### Mix Phong and Iridescence

One last little tweak with the lighting. We can actually blend the phong and iridescence effects. Which enables you to have tinted iridescent objects.

There’s not a whole lot to it. Calculate the colors for the two effects and then blend them with the `mix`

function.

0

```
if (collision.x > -0.5) {
// ...
// Basic blinn phong lighting
float power = blinnPhongSpec(lightDirection, eyeDirection, nor, 0.5);
vec3 baseColor = power * tint;
// Iridescent lighting
// ...
color = color * shadow + specular;
// mix blinn phong lighting and iridescent lighting
color = mix(baseColor, color, mixBaseAndIridescent);
// gamma correction
color = linearToScreen(color);
}
```

### Crystal geometry

We’ve nailed the look, but what about the crystal shape?

You can file this under “stuff I don’t quite understand, but that’s not going to stop me from using it.” The crystal geometry is a Rhombic Triacontahedron, which I discovered in a The Art Of Code tutorial.

0

This shape is created by folding a plane onto itself using some “magic numbers” and along a “magic direction.” We repeat the process a few times until we achieve the desired crystal shape.

Try using the slider to observe how the shape changes with each fold.

```
float sdCrystal(vec3 p) {
float c = cos(3.1415/5.), s=sqrt(0.75-c*c); // magic numbers
vec3 n = vec3(-0.5, -c, s); // magic direction
// fold the space to add symmetry
p = abs(p);
// fold along the n direction
p -= 2.*min(0., dot(p, n))*n;
// fold the space again and along the n direction
p.xy = abs(p.xy);
p -= 2.*min(0., dot(p, n))*n;
// repeat the process
p.xy = abs(p.xy);
p -= 2.*min(0., dot(p, n))*n;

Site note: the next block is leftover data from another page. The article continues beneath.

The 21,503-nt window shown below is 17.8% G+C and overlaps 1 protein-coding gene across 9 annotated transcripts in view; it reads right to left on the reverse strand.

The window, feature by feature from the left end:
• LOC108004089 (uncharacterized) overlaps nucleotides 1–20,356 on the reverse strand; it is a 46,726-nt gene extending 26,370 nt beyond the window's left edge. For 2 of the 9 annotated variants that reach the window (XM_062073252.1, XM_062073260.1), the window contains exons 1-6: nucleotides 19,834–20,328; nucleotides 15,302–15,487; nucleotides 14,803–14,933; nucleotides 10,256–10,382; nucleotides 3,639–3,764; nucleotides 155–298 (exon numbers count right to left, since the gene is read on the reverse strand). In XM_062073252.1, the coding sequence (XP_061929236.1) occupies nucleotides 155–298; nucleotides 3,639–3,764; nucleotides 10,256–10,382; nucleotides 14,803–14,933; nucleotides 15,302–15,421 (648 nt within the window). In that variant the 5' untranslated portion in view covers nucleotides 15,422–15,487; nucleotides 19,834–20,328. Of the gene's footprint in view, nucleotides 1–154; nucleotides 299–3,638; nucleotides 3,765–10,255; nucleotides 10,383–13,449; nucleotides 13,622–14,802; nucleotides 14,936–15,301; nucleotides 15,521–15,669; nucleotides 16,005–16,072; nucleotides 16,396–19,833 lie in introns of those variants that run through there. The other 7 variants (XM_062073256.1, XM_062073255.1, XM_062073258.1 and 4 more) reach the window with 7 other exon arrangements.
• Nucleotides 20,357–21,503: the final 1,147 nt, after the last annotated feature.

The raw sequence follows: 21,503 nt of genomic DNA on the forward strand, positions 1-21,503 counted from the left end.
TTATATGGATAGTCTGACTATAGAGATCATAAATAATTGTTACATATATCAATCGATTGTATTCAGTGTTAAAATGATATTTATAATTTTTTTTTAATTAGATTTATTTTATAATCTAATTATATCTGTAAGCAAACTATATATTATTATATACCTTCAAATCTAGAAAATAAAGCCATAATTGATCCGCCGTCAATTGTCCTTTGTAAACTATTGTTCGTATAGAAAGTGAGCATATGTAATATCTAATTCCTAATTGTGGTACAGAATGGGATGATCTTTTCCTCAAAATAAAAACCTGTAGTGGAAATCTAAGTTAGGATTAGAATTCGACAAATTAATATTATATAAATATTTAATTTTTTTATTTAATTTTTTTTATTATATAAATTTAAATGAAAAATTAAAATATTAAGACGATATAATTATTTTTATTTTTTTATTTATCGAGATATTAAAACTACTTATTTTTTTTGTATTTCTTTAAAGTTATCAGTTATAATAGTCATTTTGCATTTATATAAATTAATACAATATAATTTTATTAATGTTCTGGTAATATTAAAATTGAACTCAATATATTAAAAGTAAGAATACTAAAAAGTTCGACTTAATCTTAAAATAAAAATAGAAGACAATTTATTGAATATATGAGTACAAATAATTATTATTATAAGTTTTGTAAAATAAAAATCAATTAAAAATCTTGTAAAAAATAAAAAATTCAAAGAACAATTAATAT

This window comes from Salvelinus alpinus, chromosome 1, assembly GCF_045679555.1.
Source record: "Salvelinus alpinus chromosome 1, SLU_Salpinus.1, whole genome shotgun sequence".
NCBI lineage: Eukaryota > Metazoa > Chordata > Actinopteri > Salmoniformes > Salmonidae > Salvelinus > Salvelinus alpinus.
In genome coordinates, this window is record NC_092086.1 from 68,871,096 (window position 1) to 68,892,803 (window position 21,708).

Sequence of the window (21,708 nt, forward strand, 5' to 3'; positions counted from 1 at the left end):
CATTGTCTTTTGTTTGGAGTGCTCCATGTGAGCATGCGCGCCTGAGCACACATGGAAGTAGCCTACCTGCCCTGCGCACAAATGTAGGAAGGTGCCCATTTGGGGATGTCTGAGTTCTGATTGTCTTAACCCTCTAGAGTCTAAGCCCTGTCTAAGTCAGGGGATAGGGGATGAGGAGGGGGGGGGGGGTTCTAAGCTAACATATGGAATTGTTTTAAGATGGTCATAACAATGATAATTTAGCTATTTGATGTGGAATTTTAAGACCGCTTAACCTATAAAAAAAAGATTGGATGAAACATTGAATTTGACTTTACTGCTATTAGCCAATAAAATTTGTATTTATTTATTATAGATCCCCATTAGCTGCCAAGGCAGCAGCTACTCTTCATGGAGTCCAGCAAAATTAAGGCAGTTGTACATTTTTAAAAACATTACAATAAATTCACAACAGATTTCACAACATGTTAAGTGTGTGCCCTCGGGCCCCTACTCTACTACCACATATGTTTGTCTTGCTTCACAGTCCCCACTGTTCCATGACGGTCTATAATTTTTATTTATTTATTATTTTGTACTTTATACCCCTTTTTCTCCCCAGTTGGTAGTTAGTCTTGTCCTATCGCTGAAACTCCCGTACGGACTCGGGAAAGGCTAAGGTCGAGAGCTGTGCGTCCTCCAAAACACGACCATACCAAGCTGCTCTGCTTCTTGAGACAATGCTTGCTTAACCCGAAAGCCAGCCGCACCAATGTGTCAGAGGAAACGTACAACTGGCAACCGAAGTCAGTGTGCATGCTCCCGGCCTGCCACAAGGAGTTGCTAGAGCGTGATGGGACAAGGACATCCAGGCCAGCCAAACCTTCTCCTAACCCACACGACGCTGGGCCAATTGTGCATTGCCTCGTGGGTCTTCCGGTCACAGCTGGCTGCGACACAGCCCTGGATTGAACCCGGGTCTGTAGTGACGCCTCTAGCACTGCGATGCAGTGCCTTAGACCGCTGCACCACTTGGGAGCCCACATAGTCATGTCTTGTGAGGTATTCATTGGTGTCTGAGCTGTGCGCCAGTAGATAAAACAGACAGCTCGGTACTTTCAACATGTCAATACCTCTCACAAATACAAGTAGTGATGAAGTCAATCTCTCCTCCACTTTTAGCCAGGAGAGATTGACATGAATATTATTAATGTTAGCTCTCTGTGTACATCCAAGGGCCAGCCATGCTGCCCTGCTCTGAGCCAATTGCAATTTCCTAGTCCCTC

// distance to the surface
float d = p.z - 1.;
return d;
}
```

### Basic shader scene

My goto tool for creative coding is canvas-sketch. It offers a utility function that creates a full-screen GLSL shader renderer using regl. You can pass in your shader code and uniforms and it takes care of the rest. Here’s an example of a shader that renders a gradient.

```
const canvasSketch = require('canvas-sketch');
const createShader = require('canvas-sketch-util/shader');
const glsl = require('glslify');
const settings = {
dimensions: [1080, 1080],
context: 'webgl',
animate: true,
};
const frag = glsl(`
precision highp float;
uniform float time;
varying vec2 vUv;
void main () {
vec3 col = 0.5 + 0.5 * cos(time + vUv.xyx + vec3(0,2,4));
gl_FragColor = vec4(col, 1.0);
}
`);
const sketch = ({ gl, canvas }) => {
return createShader({
gl,
frag,
uniforms: {
resolution: ({ width, height }) => [width, height],
time: ({ time }) => time,
playhead: ({ playhead }) => playhead,
},
});
};
canvasSketch(sketch, settings);
```

Couple of things to note here. `createShader`

bootstraps a default vertex shader (see below) that provides a varying `vUv`